The National Nuclear Security Administration (NNSA) dedicated two IBM supercomputers including the BlueGene/L at the Lawrence Livermore National Laboratory Thursday.
The machines are used to run three-dimensional codes to monitor the U.S. nuclear weapons stockpile to ensure that it remains reliable without testing. NNSA administrator Linton Brooks said the BlueGene/L has performed a record 280.6 trillion operations a second using the Linpack benchmark.
The second supercomputer called Purple is based on an IBM Power5 configuration and is machine-capable of 100 teraflops conducting simulations of nuclear weapons performance. BlueGene/L is built on a PowerPC configuration.
“Purple represents the culmination of a successful, decade-long effort to create a powerful new class of supercomputers,” said Brooks in a statement. “BlueGene/L points the way to the future and the computing power we will need to improve our ability to predict the behavior of the stockpile as it continues to age.”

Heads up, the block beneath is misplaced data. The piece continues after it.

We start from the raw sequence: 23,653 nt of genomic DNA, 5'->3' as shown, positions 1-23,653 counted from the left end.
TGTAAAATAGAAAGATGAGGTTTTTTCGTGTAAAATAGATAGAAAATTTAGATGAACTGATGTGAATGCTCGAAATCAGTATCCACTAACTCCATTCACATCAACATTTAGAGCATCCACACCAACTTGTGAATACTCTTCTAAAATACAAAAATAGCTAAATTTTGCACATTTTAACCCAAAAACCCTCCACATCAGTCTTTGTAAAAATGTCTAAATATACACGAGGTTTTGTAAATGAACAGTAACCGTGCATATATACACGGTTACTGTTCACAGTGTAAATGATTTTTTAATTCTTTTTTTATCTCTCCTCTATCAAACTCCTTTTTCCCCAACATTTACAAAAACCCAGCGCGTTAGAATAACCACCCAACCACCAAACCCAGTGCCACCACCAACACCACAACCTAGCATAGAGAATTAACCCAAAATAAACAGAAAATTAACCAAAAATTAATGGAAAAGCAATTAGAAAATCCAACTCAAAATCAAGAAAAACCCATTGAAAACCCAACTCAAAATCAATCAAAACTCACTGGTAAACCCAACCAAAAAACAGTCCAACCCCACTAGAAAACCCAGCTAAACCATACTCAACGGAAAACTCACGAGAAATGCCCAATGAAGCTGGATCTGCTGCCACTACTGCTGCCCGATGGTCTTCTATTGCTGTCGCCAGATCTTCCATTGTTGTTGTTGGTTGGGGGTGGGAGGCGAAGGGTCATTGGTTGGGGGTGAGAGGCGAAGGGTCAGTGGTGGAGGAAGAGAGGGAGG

The NNSA said BlueGene/L has run an application at 101.5 teraflops over seven hours on the machine’s 131,072 processors. Looked at from another vantage point the two supercomputers together will place a half a petaflop, or half a quadrillion (1,000,000,000,000,000) operations a second at the disposal of scientists working at Lawrence Livermore, Los Alamos and Sandia Laboratories.
The two supercomputers, part of a $200 million contract, were delivered on schedule and within budget, according to a prepared statement from Nick Donofrio, IBM’s executive vice president for innovation and technology.